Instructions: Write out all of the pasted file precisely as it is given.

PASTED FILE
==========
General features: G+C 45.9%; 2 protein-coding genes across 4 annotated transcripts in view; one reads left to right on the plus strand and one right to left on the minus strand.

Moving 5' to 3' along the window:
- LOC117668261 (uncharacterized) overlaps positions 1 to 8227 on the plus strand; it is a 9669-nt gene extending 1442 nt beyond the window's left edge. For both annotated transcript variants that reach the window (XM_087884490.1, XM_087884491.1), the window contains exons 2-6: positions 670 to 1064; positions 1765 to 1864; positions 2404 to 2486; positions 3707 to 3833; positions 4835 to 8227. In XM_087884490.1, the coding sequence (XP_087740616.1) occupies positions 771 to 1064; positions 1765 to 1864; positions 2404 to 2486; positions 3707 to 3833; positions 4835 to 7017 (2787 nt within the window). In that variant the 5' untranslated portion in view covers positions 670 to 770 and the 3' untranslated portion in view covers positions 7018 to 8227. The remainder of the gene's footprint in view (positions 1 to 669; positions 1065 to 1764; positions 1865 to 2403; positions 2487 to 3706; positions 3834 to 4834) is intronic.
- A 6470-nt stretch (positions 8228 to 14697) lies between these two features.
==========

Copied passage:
General features: G+C 45.9%; 2 protein-coding genes across 4 annotated transcripts in view; one reads left to right on the plus strand and one right to left on the minus strand.

Moving 5' to 3' along the window:
- LOC117668261 (uncharacterized) overlaps positions 1 to 8227 on the plus strand; it is a 9669-nt gene extending 1442 nt beyond the window's left edge. For both annotated transcript variants that reach the window (XM_087884490.1, XM_087884491.1), the window contains exons 2-6: positions 670 to 1064; positions 1765 to 1864; positions 2404 to 2486; positions 3707 to 3833; positions 4835 to 8227. In XM_087884490.1, the coding sequence (XP_087740616.1) occupies positions 771 to 1064; positions 1765 to 1864; positions 2404 to 2486; positions 3707 to 3833; positions 4835 to 7017 (2787 nt within the window). In that variant the 5' untranslated portion in view covers positions 670 to 770 and the 3' untranslated portion in view covers positions 7018 to 8227. The remainder of the gene's footprint in view (positions 1 to 669; positions 1065 to 1764; positions 1865 to 2403; positions 2487 to 3706; positions 3834 to 4834) is intronic.
- A 6470-nt stretch (positions 8228 to 14697) lies between these two features.